The genesis of rock music festivals lay in the troubled emergence of teenagers as a distinctive group and economic force in the second half of the 20th century. This voluble market, where the new and different has high currency, is keenly attuned to changes in technology and shifts in fashion. Youth culture has always been sharp-eared, quick-stepping and internationalist at heart. Teenagers are natural networkers, knitting together communities of interest nationally and internationally.
When the baby boomer generation swelled the teen and post-teen ranks of the 1960s and 1970s it ensured a vibrant local response to the pop revolution that was electrifying the western world. Rock groups found a ready market, with the lure and promise of Australia for those who wanted to step up – as many did. Local music scenes revolved around clubs and dances. Each main centre and many smaller ones had savvy professional promoters, such as Phil Warren in Auckland, Trevor Spitz in Christchurch, Eddie Chin in Dunedin and Ken Cooper in Wellington. Selling records was mostly financially unrewarding – acts saw them as promotional tools.
For established pop promoters early rock music festivals were an update of an old pattern, an expansion of the multi-performer package tours which toured provincial centres in the mid to late 1960s.
Redwood 70, cautiously sub-titled the first national music convention, was held at Redwood Park in Swanson in Auckland’s far west. It was organised by seasoned Auckland promoter Phil Warren. Despite attempted media comparisons this was no Woodstock. Redwood 70’s headline act was a newly solo and decidedly mainstream Robin Gibb, backed by a string quartet. The New Zealand groups who made up the bulk of the two-day festival’s entertainment were wilder and woollier. Over 9000 fans attended but Warren still lost money. It set a pattern which would restrict the enthusiasm for multi-day outdoor festivals in this country. There would be smaller gatherings in 1971 – the Englefield Rock Festival at Belfast near Christchurch, another at Waikanae over Easter weekend, and the University Arts Council's Jam Factory in July – but none of any note in 1972.
The roots of the new style of festivals lay in the communities they served – and it was from those communities festival organisers often emerged. New Zealand’s first attempt at a Woodstock-style festival was The Great Ngaruawahia Music Festival of early January 1973, organised by up-and-coming music promoters Paul Raymond and Barry Coburn. Although they had no experience of anything this large or ambitious, they would have been buoyed by the growing attendances for outdoor concerts at Auckland’s Western Springs by performers like Elton John and Led Zeppelin. They followed the Woodstock template closely, including plans for a live album and film, which is how the New York state festival turned a profit.
The Woodstock experience and related counter-culture provided media with their news angles, including the inevitable warnings about drugs, nudity and extra-marital sex. Sunday News chucked in the old chestnut about someone spiking the Ngaruawahia festival’s water supply with LSD. Photos of topless women reflected the selective morality of the times.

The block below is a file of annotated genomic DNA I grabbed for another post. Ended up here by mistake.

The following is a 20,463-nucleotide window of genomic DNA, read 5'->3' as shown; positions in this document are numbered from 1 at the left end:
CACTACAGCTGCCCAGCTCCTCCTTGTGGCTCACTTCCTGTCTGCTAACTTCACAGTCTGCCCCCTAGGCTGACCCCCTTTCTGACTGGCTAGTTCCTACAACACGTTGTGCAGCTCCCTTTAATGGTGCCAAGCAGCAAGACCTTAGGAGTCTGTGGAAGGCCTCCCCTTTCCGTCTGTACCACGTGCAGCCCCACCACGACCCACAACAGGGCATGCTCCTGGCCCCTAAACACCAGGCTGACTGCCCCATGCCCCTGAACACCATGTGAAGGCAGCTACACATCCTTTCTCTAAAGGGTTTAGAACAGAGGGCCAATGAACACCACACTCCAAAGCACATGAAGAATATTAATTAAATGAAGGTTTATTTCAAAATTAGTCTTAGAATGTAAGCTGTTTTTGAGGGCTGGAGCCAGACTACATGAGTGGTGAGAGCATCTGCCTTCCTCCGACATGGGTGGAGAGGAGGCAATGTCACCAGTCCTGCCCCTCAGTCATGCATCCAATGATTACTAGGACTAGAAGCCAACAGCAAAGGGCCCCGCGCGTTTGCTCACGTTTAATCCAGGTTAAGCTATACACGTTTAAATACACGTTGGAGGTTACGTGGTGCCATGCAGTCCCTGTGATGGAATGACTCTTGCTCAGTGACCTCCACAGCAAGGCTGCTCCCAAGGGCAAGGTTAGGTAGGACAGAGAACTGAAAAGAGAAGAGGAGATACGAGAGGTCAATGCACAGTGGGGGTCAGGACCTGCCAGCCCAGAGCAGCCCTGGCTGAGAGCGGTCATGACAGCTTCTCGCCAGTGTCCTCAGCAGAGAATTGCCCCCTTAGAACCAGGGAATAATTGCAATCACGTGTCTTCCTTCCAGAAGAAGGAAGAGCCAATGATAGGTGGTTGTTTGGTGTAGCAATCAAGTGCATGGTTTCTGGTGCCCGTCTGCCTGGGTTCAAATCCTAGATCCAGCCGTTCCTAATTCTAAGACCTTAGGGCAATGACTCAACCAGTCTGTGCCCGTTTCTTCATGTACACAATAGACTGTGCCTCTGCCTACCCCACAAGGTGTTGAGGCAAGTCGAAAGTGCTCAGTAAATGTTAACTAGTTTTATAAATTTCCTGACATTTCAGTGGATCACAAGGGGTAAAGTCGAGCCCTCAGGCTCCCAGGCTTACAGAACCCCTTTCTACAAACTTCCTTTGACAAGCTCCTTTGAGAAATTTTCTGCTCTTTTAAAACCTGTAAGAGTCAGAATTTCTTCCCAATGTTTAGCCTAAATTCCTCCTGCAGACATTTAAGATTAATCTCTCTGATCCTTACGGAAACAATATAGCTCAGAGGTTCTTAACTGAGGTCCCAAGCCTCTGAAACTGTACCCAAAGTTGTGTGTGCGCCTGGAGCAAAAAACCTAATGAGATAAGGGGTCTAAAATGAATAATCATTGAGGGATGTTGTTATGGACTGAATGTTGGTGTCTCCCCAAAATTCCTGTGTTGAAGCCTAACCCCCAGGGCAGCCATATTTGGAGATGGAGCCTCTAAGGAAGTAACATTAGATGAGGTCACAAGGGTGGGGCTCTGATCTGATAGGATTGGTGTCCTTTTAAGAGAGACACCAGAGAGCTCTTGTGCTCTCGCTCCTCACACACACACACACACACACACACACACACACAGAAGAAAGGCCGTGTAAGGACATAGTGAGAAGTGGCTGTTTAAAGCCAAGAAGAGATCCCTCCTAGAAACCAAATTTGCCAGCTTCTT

They chose a rural site with good access to large population centres, arranged trains from Auckland and Wellington, and selected overseas headline acts with un-pop roots, Black Sabbath and Sandy Denny. They drew heavily on the still vibrant counter-culture for New Zealand performers like Blerta, Mammal and Billy T.K. and Powerhouse. It wasn’t enough. Only 18,000 fans paid the $8 to attend; 25,000 were needed to make a profit. Problems with inadequate space and toilets added further costs. When the bills were tallied the promoters lost $50,000 and ended up in court over unpaid debts. Neither film or live album eventuated (although some live recordings were made).
Even so, music historian John Dix considered the event a success: it was a key event in New Zealand rock history, which introduced the acts that would dominate the local music scene in the mid-1970s. But for promoters and the counter-culture bands who played, it was a cautionary tale. There wouldn’t be another festival on this scale for six years – a lifetime in pop culture.
John Dix proclaimed The Great Ngaruawahia Music Festival the zenith and swansong of the hippie movement – and the beginning of a great rock n roll depression. He was half right. The music community stagnated and divided in the mid to late 1970s. You were either pop or underground, leaving a huge gulf between the two.
In contrast to the 1960s, relatively few New Zealand groups released records. In 1976 six million records were sold, with only seven singles and four albums from local performers reaching the Top 50. The following year eight singles and three albums charted, including credible acts such as Hello Sailor, Split Enz and Golden Harvest. But overall record sales dropped to five and a half million.
There were definite signs of a revival in 1978 when record sales jumped to over eight million and 11 singles and nine albums made the Top 50.